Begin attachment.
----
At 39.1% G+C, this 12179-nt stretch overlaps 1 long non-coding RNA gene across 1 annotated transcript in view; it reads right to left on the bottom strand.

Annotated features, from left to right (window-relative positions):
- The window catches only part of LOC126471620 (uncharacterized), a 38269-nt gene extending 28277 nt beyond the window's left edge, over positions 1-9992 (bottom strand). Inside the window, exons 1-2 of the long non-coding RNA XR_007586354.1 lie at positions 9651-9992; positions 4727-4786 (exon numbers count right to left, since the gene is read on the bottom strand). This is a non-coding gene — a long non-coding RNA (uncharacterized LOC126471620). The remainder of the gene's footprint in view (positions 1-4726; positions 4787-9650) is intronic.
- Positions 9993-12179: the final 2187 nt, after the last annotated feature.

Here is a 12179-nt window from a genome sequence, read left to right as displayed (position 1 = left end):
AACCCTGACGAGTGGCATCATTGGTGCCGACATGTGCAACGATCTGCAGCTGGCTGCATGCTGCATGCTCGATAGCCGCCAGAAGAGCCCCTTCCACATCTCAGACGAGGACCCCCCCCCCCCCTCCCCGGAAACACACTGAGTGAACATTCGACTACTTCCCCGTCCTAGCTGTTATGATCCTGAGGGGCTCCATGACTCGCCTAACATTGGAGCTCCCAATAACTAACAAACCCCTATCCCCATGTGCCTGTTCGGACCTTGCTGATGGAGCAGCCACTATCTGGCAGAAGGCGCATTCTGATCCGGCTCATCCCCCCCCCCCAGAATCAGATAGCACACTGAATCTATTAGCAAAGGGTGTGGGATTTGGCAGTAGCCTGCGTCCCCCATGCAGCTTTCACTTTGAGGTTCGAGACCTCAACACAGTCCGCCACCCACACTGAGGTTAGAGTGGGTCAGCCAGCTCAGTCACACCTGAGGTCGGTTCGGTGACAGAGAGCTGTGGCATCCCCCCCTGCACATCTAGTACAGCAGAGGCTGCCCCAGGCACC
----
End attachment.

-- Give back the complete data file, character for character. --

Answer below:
At 39.1% G+C, this 12179-nt stretch overlaps 1 long non-coding RNA gene across 1 annotated transcript in view; it reads right to left on the bottom strand.

Annotated features, from left to right (window-relative positions):
- The window catches only part of LOC126471620 (uncharacterized), a 38269-nt gene extending 28277 nt beyond the window's left edge, over positions 1-9992 (bottom strand). Inside the window, exons 1-2 of the long non-coding RNA XR_007586354.1 lie at positions 9651-9992; positions 4727-4786 (exon numbers count right to left, since the gene is read on the bottom strand). This is a non-coding gene — a long non-coding RNA (uncharacterized LOC126471620). The remainder of the gene's footprint in view (positions 1-4726; positions 4787-9650) is intronic.
- Positions 9993-12179: the final 2187 nt, after the last annotated feature.

Here is a 12179-nt window from a genome sequence, read left to right as displayed (position 1 = left end):
AACCCTGACGAGTGGCATCATTGGTGCCGACATGTGCAACGATCTGCAGCTGGCTGCATGCTGCATGCTCGATAGCCGCCAGAAGAGCCCCTTCCACATCTCAGACGAGGACCCCCCCCCCCCCTCCCCGGAAACACACTGAGTGAACATTCGACTACTTCCCCGTCCTAGCTGTTATGATCCTGAGGGGCTCCATGACTCGCCTAACATTGGAGCTCCCAATAACTAACAAACCCCTATCCCCATGTGCCTGTTCGGACCTTGCTGATGGAGCAGCCACTATCTGGCAGAAGGCGCATTCTGATCCGGCTCATCCCCCCCCCCCAGAATCAGATAGCACACTGAATCTATTAGCAAAGGGTGTGGGATTTGGCAGTAGCCTGCGTCCCCCATGCAGCTTTCACTTTGAGGTTCGAGACCTCAACACAGTCCGCCACCCACACTGAGGTTAGAGTGGGTCAGCCAGCTCAGTCACACCTGAGGTCGGTTCGGTGACAGAGAGCTGTGGCATCCCCCCCTGCACATCTAGTACAGCAGAGGCTGCCCCAGGCACC